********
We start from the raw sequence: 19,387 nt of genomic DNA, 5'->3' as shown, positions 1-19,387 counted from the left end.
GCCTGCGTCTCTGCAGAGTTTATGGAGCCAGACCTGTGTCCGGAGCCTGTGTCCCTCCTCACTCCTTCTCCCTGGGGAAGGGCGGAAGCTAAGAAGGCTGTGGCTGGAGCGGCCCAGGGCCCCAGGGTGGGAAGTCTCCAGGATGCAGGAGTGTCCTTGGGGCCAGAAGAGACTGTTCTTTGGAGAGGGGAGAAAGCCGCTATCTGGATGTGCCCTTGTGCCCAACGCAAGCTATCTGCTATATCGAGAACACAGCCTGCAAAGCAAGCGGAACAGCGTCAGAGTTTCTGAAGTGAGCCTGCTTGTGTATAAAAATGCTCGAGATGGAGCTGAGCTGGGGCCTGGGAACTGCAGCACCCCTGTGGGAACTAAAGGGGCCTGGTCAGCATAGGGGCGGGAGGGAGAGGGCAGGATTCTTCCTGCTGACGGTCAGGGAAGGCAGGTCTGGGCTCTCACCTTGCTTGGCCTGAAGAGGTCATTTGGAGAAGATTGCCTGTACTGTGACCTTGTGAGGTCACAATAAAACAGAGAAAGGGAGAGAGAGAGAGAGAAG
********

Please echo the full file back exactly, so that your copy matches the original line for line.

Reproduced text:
We start from the raw sequence: 19,387 nt of genomic DNA, 5'->3' as shown, positions 1-19,387 counted from the left end.
GCCTGCGTCTCTGCAGAGTTTATGGAGCCAGACCTGTGTCCGGAGCCTGTGTCCCTCCTCACTCCTTCTCCCTGGGGAAGGGCGGAAGCTAAGAAGGCTGTGGCTGGAGCGGCCCAGGGCCCCAGGGTGGGAAGTCTCCAGGATGCAGGAGTGTCCTTGGGGCCAGAAGAGACTGTTCTTTGGAGAGGGGAGAAAGCCGCTATCTGGATGTGCCCTTGTGCCCAACGCAAGCTATCTGCTATATCGAGAACACAGCCTGCAAAGCAAGCGGAACAGCGTCAGAGTTTCTGAAGTGAGCCTGCTTGTGTATAAAAATGCTCGAGATGGAGCTGAGCTGGGGCCTGGGAACTGCAGCACCCCTGTGGGAACTAAAGGGGCCTGGTCAGCATAGGGGCGGGAGGGAGAGGGCAGGATTCTTCCTGCTGACGGTCAGGGAAGGCAGGTCTGGGCTCTCACCTTGCTTGGCCTGAAGAGGTCATTTGGAGAAGATTGCCTGTACTGTGACCTTGTGAGGTCACAATAAAACAGAGAAAGGGAGAGAGAGAGAGAGAAG